| Masonic Temple|
Ann Street, Brisbane
25 April 1928
| Brisbane, Australia|
9 December 1930
| 4, plus 1 basement floors|
Atkinson, Powell and Conrad
Messrs George A Stronach and Son
Baptist City Tabernacle, All Saints Anglican Church - B, Inchcolm - Spring Hill, St John's Cathedral, St Helena Island National
The Masonic Temple, Brisbane is a heritage-listed masonic temple located at 311 Ann Street, Brisbane City, Queensland, Australia.
Masonic Temple, Brisbane Wikipedia
Lange Powell was one of the sixteen architects elected to submit designs for the proposed Masonic Temple and in 1924, the plans were analyzed and before December 1927 plans for the Temple had been prepared by the Grand Architect, Lange L. Powell. He was then a member of the firm Atkinson, Powell and Conrad.
Tenders were called on 12 March 1928 but the plans were drastically modified. The construction of the Masonic Temple commenced in May 1928. The total cost of the project summed up to £130,000 which included £7,000 for the land and £10,000 for furniture. Although the cost of the project was considered somewhat high, it was constructed to be able to take three more floors when this became necessary.
The Masonic Template is a four storey building built in the Classical Revival style. It is constructed of reinforced concrete, brick, stone and marble.
Externally, the building is faced in sandstone and is classical in design. The base is in grey granite. At the front of the building, there are six Corinthian columns, each five feet in diameter at the base. The position of the entrance door is rather unfortunate as it cuts into the columns rather than coming between them. The entrance floor is in marble mosaic and this leads to a circular shrine surrounded by Doric columns and the floor pattern is star shaped with an urn of remembrance mounted on a black marble base in the centre of the floor. The offices, library and museum open off the circular vestibule. Two marble staircases lead to the upper floors. The handrail is timber supported on an attractive wrought iron balustrade and the corridors have parquetry floors. There are four lodge rooms on the first floor with corresponding supper rooms above.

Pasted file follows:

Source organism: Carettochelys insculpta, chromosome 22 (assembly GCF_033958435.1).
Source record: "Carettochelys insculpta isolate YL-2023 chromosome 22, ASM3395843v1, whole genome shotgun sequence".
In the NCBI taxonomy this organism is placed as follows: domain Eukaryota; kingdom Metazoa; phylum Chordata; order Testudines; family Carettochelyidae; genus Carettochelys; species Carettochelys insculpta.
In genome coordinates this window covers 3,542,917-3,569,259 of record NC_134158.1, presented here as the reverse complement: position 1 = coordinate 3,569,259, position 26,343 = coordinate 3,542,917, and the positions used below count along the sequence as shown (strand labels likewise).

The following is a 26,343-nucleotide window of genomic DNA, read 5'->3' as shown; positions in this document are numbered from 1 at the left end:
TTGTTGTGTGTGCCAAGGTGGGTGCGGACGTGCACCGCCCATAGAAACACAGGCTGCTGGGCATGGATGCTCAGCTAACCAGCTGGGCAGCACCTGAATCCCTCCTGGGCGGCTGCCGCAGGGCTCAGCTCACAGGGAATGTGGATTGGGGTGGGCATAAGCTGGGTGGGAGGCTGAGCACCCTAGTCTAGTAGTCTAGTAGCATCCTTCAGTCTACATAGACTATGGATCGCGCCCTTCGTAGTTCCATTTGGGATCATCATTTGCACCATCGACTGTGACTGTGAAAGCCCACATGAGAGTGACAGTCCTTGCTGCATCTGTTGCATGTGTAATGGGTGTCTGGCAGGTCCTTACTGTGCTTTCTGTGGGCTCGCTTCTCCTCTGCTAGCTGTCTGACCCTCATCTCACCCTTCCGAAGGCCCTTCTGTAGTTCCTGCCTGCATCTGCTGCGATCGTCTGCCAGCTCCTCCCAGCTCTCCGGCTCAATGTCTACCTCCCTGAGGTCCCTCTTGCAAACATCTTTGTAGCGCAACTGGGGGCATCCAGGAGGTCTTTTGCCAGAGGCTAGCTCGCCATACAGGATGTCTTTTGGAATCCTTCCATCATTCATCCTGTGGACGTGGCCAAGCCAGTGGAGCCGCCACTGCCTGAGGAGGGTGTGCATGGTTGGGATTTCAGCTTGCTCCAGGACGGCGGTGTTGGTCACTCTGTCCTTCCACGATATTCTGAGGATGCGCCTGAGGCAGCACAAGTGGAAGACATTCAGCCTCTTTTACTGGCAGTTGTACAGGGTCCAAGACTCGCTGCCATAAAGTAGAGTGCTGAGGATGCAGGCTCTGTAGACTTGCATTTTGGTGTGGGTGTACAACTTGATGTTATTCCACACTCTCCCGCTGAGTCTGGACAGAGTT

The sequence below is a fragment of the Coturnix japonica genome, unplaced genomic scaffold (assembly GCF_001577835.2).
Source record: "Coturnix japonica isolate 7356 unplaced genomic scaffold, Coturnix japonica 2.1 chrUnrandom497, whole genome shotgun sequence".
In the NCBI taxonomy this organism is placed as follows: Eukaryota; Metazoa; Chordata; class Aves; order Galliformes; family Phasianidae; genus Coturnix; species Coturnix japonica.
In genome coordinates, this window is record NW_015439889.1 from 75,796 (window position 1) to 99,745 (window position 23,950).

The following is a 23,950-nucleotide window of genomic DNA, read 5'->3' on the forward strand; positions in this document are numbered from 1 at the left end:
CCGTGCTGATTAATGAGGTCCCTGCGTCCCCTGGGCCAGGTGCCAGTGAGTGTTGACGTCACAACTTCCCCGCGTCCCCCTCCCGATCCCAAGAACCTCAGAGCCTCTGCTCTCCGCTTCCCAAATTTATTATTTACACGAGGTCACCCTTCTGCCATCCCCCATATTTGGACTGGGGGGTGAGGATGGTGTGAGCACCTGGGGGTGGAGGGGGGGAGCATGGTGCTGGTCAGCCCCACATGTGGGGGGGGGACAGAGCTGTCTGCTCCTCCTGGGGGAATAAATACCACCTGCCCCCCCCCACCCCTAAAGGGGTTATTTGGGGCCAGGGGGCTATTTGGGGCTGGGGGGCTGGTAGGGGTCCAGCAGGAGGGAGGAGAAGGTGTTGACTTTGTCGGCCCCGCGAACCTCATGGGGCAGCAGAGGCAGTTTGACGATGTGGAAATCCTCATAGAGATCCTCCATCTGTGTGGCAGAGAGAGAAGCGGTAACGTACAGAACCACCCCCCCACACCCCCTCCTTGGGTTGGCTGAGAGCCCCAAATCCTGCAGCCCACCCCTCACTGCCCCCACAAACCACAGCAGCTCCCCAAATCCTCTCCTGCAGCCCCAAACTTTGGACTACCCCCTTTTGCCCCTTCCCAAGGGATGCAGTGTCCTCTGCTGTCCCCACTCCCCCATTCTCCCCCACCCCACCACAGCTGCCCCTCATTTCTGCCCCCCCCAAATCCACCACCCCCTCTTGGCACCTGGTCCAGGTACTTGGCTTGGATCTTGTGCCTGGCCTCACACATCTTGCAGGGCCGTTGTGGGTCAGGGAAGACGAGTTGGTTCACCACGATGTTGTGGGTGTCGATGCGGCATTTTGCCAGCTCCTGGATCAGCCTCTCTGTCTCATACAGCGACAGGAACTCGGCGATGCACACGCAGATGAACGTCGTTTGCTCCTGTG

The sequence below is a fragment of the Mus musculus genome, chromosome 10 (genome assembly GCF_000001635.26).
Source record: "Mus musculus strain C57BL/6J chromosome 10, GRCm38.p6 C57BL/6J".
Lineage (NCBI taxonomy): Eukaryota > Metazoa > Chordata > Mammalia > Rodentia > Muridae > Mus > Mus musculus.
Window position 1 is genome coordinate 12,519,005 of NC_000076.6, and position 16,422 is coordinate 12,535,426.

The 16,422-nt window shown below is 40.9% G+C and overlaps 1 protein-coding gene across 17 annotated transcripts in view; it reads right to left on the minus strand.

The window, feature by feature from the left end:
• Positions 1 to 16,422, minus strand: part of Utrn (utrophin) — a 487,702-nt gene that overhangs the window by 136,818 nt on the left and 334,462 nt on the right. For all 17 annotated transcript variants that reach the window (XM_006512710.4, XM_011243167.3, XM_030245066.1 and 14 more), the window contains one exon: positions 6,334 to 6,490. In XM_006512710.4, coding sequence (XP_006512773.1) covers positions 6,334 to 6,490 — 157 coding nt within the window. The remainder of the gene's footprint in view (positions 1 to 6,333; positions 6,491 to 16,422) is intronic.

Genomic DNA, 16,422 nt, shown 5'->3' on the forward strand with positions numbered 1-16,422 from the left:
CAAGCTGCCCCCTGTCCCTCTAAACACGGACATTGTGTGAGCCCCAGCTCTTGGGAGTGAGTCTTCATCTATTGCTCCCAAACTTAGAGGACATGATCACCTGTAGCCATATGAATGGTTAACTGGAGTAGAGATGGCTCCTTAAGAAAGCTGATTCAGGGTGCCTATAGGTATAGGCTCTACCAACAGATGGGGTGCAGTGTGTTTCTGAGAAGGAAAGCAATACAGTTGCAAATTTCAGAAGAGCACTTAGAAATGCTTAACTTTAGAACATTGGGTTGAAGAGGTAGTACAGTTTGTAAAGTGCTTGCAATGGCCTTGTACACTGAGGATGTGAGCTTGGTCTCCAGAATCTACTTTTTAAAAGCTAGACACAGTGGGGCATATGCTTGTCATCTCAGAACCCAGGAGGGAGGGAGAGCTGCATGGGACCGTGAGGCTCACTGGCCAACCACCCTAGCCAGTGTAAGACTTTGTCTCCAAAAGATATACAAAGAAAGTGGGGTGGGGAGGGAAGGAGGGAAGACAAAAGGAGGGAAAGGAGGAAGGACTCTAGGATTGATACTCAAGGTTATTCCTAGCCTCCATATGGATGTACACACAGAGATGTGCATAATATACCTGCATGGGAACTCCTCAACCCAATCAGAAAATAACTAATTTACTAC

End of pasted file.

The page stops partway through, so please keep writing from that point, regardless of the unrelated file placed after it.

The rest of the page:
The Grand Hall occupies almost all of the third (top) floor and is reputed to be the finest of its kind in Australia. The organ chamber claims twenty eight feet of this floor space and in front of it is a gallery seating twenty two choir members. The hall seats one thousand two hundred people. The walls have been rendered and given a sand float to give the appearance of sand stone. The interior wall decoration is simple, but there is a beautifully curved vaultedcoffered ceiling lightly decorated in blue and gold. It is used for many masonic ceremonies including Grand Installations.
The furniture throughout is Silky Oak, maple and Cedar from Queensland.
The pipe organ was supplied by Messrs. B.B. Whitehouse and company.
The temple was added to the Queensland Heritage Register on 21 October 1992.